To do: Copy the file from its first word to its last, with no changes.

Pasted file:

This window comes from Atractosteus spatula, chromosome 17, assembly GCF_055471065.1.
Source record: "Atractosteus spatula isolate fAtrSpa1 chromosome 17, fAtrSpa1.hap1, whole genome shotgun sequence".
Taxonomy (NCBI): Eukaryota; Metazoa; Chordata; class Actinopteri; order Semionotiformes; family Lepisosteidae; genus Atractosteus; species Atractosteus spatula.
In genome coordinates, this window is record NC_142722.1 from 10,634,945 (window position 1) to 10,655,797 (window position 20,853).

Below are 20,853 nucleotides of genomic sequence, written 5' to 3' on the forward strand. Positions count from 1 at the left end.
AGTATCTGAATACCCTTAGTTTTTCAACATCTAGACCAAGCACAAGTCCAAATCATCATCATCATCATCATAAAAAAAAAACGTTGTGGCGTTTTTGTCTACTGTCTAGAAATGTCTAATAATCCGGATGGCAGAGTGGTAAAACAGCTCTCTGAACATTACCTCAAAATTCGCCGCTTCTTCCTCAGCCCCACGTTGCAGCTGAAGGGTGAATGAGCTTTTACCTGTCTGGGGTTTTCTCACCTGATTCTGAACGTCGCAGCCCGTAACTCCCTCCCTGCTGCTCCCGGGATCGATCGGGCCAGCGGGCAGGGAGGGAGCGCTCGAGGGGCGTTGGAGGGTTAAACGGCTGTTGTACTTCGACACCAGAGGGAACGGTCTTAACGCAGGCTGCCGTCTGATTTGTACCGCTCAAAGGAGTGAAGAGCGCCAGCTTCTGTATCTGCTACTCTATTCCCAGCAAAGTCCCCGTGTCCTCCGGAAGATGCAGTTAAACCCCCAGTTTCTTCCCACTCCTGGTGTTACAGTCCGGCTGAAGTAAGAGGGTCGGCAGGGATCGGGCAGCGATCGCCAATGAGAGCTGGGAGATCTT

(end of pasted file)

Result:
This window comes from Atractosteus spatula, chromosome 17, assembly GCF_055471065.1.
Source record: "Atractosteus spatula isolate fAtrSpa1 chromosome 17, fAtrSpa1.hap1, whole genome shotgun sequence".
Taxonomy (NCBI): Eukaryota; Metazoa; Chordata; class Actinopteri; order Semionotiformes; family Lepisosteidae; genus Atractosteus; species Atractosteus spatula.
In genome coordinates, this window is record NC_142722.1 from 10,634,945 (window position 1) to 10,655,797 (window position 20,853).

Below are 20,853 nucleotides of genomic sequence, written 5' to 3' on the forward strand. Positions count from 1 at the left end.
AGTATCTGAATACCCTTAGTTTTTCAACATCTAGACCAAGCACAAGTCCAAATCATCATCATCATCATCATAAAAAAAAAACGTTGTGGCGTTTTTGTCTACTGTCTAGAAATGTCTAATAATCCGGATGGCAGAGTGGTAAAACAGCTCTCTGAACATTACCTCAAAATTCGCCGCTTCTTCCTCAGCCCCACGTTGCAGCTGAAGGGTGAATGAGCTTTTACCTGTCTGGGGTTTTCTCACCTGATTCTGAACGTCGCAGCCCGTAACTCCCTCCCTGCTGCTCCCGGGATCGATCGGGCCAGCGGGCAGGGAGGGAGCGCTCGAGGGGCGTTGGAGGGTTAAACGGCTGTTGTACTTCGACACCAGAGGGAACGGTCTTAACGCAGGCTGCCGTCTGATTTGTACCGCTCAAAGGAGTGAAGAGCGCCAGCTTCTGTATCTGCTACTCTATTCCCAGCAAAGTCCCCGTGTCCTCCGGAAGATGCAGTTAAACCCCCAGTTTCTTCCCACTCCTGGTGTTACAGTCCGGCTGAAGTAAGAGGGTCGGCAGGGATCGGGCAGCGATCGCCAATGAGAGCTGGGAGATCTT